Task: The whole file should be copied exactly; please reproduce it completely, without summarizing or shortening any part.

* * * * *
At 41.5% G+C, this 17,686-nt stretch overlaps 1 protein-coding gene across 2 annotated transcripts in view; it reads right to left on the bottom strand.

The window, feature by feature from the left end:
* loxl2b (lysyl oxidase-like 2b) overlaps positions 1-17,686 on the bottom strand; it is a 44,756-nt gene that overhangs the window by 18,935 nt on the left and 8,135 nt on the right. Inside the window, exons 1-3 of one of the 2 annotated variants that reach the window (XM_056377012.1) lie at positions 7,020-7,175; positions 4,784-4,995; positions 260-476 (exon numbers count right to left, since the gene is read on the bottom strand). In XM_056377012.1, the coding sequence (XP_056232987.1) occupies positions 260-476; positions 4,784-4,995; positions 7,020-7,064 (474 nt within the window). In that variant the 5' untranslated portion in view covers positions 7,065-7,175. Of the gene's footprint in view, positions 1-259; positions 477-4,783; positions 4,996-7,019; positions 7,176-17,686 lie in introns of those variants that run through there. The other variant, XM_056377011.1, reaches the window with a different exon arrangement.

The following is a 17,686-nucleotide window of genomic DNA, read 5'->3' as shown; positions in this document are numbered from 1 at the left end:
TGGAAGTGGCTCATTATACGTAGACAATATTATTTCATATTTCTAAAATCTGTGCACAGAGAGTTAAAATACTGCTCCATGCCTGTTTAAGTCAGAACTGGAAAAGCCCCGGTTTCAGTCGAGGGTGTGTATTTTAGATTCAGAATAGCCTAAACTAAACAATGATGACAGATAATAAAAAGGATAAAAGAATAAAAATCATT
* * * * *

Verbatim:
At 41.5% G+C, this 17,686-nt stretch overlaps 1 protein-coding gene across 2 annotated transcripts in view; it reads right to left on the bottom strand.

The window, feature by feature from the left end:
* loxl2b (lysyl oxidase-like 2b) overlaps positions 1-17,686 on the bottom strand; it is a 44,756-nt gene that overhangs the window by 18,935 nt on the left and 8,135 nt on the right. Inside the window, exons 1-3 of one of the 2 annotated variants that reach the window (XM_056377012.1) lie at positions 7,020-7,175; positions 4,784-4,995; positions 260-476 (exon numbers count right to left, since the gene is read on the bottom strand). In XM_056377012.1, the coding sequence (XP_056232987.1) occupies positions 260-476; positions 4,784-4,995; positions 7,020-7,064 (474 nt within the window). In that variant the 5' untranslated portion in view covers positions 7,065-7,175. Of the gene's footprint in view, positions 1-259; positions 477-4,783; positions 4,996-7,019; positions 7,176-17,686 lie in introns of those variants that run through there. The other variant, XM_056377011.1, reaches the window with a different exon arrangement.

The following is a 17,686-nucleotide window of genomic DNA, read 5'->3' as shown; positions in this document are numbered from 1 at the left end:
TGGAAGTGGCTCATTATACGTAGACAATATTATTTCATATTTCTAAAATCTGTGCACAGAGAGTTAAAATACTGCTCCATGCCTGTTTAAGTCAGAACTGGAAAAGCCCCGGTTTCAGTCGAGGGTGTGTATTTTAGATTCAGAATAGCCTAAACTAAACAATGATGACAGATAATAAAAAGGATAAAAGAATAAAAATCATT